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Working With MTS Packages - The Package and Deployment Wizard

In order to add your component to an MTS package, you must first run the setup program for your component on the machine running MTS. Visual Basic includes an add-in that can be used to create setup programs. Although it can be used to provide distribution files and a setup program for any Visual Basic project type, this chapter will focus on using it to create the setup program for an ActiveX DLL. It must be noted that the term ‘package’ is meant in a different sense when in the context of the Package and Deployment Wizard.

If you have used the Setup Wizard from previous versions of Visual Basic, the Package and Deployment Wizard will be very familiar:

STEP BY STEP
15.3 Add the Package and Deployment Wizard to the Add-Ins Menu

The first step in using the Package and Deployment Wizard is to make sure that the add-in is enabled:

  1. From the Visual Basic development environment, go to the Add-Ins menu and select the Add-In Manager menu item.

  2. From the Available Add-Ins list, select Package and Deployment Wizard.

  3. While the Package and Deployment Wizard is selected, click both the Loaded/Unloaded check boxes and the Load on Startup check box in the lower-right corner of the dialog box.

  4. Click OK.

  5. Click on the Add-Ins list again, and notice that the Package and Deployment Wizard now shows up as an item in the menu.

Once the Package and Deployment Wizard is available in the Add-Ins menu, you are ready to create a setup program for your ActiveX DLL. The wizard simplifies this process by reading your project in an intelligent manner. It checks for DLL dependencies, references to other COM components, as well as file dependencies related to any ActiveX controls used in your project. If your component needs additional files to function properly (such as local databases, INI files, text files, etc.) and they are not detected by the wizard, you may manually add them. The Package and Deployment Wizard is best explained through a step by step example:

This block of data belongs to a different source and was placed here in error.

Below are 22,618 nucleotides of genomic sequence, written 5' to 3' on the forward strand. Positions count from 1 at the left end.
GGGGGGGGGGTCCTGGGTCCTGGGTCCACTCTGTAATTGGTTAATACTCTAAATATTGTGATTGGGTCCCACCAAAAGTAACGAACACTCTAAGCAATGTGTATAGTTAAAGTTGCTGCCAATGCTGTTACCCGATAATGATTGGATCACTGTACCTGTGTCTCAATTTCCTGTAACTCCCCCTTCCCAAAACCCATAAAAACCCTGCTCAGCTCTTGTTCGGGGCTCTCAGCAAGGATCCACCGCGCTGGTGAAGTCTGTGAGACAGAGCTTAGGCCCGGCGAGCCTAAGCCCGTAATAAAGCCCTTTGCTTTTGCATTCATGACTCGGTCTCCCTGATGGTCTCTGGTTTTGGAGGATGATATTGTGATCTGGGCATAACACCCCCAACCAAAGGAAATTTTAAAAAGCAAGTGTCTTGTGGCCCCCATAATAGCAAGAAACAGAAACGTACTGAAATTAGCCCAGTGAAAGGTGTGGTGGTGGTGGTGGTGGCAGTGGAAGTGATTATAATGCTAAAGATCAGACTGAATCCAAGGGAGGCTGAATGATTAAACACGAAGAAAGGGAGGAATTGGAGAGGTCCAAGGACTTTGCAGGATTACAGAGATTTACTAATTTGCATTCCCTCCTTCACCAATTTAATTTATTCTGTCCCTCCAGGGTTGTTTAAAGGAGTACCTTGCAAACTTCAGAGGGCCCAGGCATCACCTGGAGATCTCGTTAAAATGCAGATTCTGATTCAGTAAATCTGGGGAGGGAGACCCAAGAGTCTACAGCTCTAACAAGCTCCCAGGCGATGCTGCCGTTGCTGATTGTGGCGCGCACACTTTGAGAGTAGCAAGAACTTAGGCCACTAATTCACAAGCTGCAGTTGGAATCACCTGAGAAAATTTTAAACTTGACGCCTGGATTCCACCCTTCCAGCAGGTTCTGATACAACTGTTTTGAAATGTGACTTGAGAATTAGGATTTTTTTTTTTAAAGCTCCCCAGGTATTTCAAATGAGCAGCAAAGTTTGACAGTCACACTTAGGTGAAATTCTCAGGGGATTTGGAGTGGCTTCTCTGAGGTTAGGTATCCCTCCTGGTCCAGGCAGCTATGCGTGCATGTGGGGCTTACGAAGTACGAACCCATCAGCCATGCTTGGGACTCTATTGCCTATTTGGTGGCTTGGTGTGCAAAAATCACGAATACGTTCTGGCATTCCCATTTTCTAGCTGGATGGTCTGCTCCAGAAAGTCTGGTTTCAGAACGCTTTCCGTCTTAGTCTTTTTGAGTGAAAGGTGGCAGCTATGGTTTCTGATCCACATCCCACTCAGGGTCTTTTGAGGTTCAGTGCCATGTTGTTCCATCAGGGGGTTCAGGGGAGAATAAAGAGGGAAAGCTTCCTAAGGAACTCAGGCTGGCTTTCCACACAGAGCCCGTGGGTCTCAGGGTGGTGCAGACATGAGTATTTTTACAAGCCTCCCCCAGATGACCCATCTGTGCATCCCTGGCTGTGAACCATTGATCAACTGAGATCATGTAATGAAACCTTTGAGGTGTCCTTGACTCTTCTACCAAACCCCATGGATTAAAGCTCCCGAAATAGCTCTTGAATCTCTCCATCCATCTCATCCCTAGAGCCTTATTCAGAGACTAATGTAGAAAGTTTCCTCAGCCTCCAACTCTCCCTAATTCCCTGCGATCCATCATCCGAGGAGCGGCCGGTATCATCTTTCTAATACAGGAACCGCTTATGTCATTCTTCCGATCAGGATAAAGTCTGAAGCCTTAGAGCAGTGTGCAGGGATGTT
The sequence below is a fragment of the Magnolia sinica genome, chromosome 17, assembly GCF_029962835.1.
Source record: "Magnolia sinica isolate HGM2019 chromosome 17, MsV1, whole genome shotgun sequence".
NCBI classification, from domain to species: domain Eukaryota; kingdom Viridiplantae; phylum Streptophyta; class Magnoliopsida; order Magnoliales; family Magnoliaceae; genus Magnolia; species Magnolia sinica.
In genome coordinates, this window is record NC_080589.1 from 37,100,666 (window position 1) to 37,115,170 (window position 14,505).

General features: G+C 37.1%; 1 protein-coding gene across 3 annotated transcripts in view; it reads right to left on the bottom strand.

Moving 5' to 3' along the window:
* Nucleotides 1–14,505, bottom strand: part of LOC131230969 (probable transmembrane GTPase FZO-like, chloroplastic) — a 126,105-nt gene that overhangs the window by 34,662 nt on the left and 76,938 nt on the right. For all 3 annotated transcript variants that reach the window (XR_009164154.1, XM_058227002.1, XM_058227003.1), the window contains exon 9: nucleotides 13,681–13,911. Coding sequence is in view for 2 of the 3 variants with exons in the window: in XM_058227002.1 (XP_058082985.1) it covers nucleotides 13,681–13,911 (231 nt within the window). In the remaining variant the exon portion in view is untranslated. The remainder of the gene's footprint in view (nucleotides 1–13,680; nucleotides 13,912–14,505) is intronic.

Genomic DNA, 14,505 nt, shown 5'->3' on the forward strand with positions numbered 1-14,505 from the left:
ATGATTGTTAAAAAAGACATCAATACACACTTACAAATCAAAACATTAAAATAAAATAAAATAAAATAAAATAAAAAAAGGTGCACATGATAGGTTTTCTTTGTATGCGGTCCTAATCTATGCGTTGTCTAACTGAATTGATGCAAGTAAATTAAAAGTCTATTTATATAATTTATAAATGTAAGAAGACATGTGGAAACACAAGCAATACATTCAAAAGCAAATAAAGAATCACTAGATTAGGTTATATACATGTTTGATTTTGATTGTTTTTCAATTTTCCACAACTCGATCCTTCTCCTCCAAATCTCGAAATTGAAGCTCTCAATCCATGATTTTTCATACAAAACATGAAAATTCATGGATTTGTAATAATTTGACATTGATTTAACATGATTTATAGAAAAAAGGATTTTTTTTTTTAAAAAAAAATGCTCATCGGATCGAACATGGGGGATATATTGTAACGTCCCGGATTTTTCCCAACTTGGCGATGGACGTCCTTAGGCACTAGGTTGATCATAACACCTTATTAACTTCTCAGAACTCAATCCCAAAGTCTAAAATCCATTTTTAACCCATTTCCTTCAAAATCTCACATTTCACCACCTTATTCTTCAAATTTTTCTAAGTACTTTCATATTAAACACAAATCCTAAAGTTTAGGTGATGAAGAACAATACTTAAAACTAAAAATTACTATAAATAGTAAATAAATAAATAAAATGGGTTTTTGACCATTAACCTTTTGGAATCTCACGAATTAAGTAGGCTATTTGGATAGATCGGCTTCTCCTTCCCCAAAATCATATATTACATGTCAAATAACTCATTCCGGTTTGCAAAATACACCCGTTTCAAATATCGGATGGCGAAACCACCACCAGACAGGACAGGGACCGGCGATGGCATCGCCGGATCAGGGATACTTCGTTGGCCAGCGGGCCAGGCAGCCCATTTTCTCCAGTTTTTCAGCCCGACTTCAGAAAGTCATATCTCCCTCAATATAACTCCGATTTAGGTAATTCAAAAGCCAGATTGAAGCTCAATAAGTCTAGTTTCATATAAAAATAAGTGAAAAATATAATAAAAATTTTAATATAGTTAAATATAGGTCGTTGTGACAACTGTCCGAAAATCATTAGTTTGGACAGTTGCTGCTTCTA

STEP BY STEP
15.4 Use the Package and Deployment Wizard to Create a Setup Program

  1. Before you start the Package and Deployment Wizard, you must have already compiled your DLL. If you choose not to compile, the wizard will direct you to do so. It’s a good idea to save the project before proceeding. After this has been done, select the Package and Deployment Wizard from the Add-Ins menu.

  2. Click on the button that is labeled Package (see Figure 15.7).

    The wizard allows you to create setup files for your Visual Basic project and provides you with means to deploy them.
    FIGURE 15.7 The wizard allows you to create setup files for your Visual Basic project and provides you with means to deploy them.

  3. If you did not save your project before the wizard was started, the wizard will prompt you with a warning that the source files are newer than the compiled DLL. You can choose to have the wizard recompile, but if you had just recompiled this would not be necessary and you could click the No button.

  4. The next dialog box allows you to select the package type. You will be presented with three choices (see Figure 15.8):